It was spectacularly received in the United States. To sit with agents as I did at Business Week in the US a few weeks ago and hear them say how much they like the images, they didn’t mind having Chris Hemsworth in it either, they thought that was pretty good, and obviously that presence of Chris has brought a significant flow through into international media.
So the value that were getting out of the campaign, I think, is something like $50 million worth of hits in the first week. So a great campaign and I’ll be launching the campaign in China in a few weeks at Australia Week in China.
So we continue to roll that out. Restaurant Australia continues and the effect of Restaurant Australia is actually measurable. You can see that before we started the campaign we ranked 10th globally in that space - we’ve now moved to 6th for the perception of our food. So really quite important.
One of the things that’s going to be really important for us in the growth of the industry is our skilled workforce and our labour force generally. We know that we have unfilled positions across the industry at the moment - projected to be about 38,000, John Hart tells me that it’s more than that. But we’ll need 123,000 by 2020 to meet our demand and John Hart tells me it’s more than that as well.
But it just indicates that we need to make sure that we have an effective workforce. We have done a number of things to do that.
We’ve been rolling out improvements to Working Holiday Maker programs. We’ve commenced the inaugural Working Holiday maker program in China which allows 5,000 young Chinese backpackers to visit Australia and that’s been very popular with those places taken up within minutes of them coming available and were working with the seasonal worker program in the Pacific and some of our close island nations.
My work with the PACER Plus negotiations, I can tell you, the Pacific island nations are extremely interested in getting access to that program and so their experiences to date have been very positive.
As well as securing those sources of labour we need to continue to work to secure employment for Australian workers. I said before that of the one million working in this industry 90 per cent are Australian, which is really good.
But our understanding of this as a strong and a positive career path needs to be very much part of our message that we portray to the broader community. We can’t have a situation, as Andrew Robb’s described to me on occasion before, that someone’s working a tourism business turning over $4 million a year but they’re doing that while they’re looking for a real job.
These are really good and solid careers and 1 in 12 jobs in Australia come from this sector. It is obviously a positive and strong career and it’s employing a million Australians which is a significant amount, making a huge contribution to our economy, particularly in regional Australia.
There's been a lot of discussion over recent weeks and months around the government’s decision to change the arrangements around taxation for backpackers.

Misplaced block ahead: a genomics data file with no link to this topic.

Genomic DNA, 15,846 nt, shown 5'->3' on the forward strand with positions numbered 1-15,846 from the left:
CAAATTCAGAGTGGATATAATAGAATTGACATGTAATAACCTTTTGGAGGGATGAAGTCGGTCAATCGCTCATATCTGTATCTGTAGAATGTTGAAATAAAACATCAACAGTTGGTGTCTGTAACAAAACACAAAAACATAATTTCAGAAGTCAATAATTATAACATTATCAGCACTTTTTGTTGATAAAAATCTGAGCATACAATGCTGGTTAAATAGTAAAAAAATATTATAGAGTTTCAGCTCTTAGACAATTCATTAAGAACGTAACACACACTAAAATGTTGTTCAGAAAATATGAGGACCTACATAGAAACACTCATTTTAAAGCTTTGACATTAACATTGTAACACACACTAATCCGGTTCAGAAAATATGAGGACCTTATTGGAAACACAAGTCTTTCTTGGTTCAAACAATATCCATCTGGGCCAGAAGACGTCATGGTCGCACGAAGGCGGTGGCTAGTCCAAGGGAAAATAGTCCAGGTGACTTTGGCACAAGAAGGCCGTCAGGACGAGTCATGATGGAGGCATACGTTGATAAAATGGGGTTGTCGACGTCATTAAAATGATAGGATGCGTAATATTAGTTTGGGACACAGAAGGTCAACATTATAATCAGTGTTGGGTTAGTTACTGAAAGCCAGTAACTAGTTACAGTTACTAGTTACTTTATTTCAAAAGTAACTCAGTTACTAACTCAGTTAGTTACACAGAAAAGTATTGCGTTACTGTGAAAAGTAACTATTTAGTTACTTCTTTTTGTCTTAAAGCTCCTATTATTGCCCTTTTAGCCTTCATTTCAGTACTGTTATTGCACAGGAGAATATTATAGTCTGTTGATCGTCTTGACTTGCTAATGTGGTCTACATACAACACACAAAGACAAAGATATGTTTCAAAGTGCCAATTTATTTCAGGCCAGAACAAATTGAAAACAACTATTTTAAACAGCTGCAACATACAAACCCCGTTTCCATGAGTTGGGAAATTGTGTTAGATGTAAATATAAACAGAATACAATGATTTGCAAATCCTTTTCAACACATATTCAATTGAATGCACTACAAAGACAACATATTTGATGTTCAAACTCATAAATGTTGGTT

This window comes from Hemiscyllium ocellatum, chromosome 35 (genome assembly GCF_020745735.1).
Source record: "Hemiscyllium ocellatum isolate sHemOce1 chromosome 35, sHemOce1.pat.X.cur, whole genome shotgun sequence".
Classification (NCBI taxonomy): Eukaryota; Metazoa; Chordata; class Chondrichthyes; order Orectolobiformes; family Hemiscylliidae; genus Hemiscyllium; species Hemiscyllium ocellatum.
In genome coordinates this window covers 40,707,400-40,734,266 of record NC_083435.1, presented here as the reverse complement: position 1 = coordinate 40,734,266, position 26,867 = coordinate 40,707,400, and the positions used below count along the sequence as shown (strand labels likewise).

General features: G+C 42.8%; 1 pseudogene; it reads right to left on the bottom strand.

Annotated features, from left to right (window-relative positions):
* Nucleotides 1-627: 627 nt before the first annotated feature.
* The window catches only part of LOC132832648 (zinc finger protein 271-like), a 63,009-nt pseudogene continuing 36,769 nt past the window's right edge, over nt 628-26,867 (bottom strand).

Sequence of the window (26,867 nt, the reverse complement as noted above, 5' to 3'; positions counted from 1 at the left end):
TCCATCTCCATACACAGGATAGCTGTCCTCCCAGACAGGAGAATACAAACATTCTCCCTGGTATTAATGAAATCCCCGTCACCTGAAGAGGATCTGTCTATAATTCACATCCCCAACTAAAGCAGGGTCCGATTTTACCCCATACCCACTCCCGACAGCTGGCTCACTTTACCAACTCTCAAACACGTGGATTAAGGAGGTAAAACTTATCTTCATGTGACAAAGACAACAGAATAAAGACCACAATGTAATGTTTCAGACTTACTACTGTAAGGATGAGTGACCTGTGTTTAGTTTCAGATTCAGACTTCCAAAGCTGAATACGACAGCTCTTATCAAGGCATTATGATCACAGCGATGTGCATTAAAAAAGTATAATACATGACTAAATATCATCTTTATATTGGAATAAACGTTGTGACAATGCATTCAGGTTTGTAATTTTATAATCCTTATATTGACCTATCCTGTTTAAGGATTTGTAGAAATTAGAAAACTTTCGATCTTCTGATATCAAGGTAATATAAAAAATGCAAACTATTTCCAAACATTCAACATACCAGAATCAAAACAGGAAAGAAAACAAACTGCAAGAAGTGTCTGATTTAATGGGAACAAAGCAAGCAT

It’s my delight this morning to be able to announce that we recognise the workforce is vital to two of our key super growth sectors – agriculture and tourism – and there have been a number of legitimate concerns that have been raised.
So we’ve decided that the proposed tax arrangements require further discussion to ensure that we don’t lose our market share in this space.
We’ve already done some work within my office to see where we sit competitively with our neighbours that so that we understand that.
We have agreement from the Prime Minister that I lead a process that is cross portfolio to look at alternative arrangements that will work.
So I’ll be working closely with my ministerial colleagues in Employment, Immigration, Agriculture, and Industry, to take a proposal back to the Treasurer for Cabinet consideration on how we might do this better.
So this is the beginning of a process, it’s not a solution. But we really do need to look at addressing the situation and so I’ve written to the Prime Minister and he’s given me his agreement to go ahead with that process.
We will be coming to you, to talk to you about your thoughts around this process. We obviously need to get this moving quite quickly but I think it’s an important initiative.
We need to ensure that we don’t, as the Treasurer sees it at this point in time, create a tax advantage status for particular workers on a particular visa. We don’t want to do that and so it’s important that we have another look, it will need to be revenue neutral given the current budget status.
So to be clear, I will work to prepare a revenue neutral proposal in consultation with Employment, Immigration, Agriculture and Industry Ministers that can be presented to the Treasurer for consideration by Cabinet in relation to the measure.
I am so delighted to be here and very happy to be able to let you all know that we’re going to go down that process. I think that’s a demonstration that we understand that tourism is a key sector for the Australian economy and its part of the change in the growth of the Australian economy.
It’s been identified by a number of sources as one of the five key super growth sectors and what we’re looking to do as the government is to facilitate this growth and ensure that it continues to make the contribution that it’s projected to.
Thank you to Tourism Australia, John, Tony and the board for the opportunity to be here with you today and it’s been a pleasure to participate in the conference.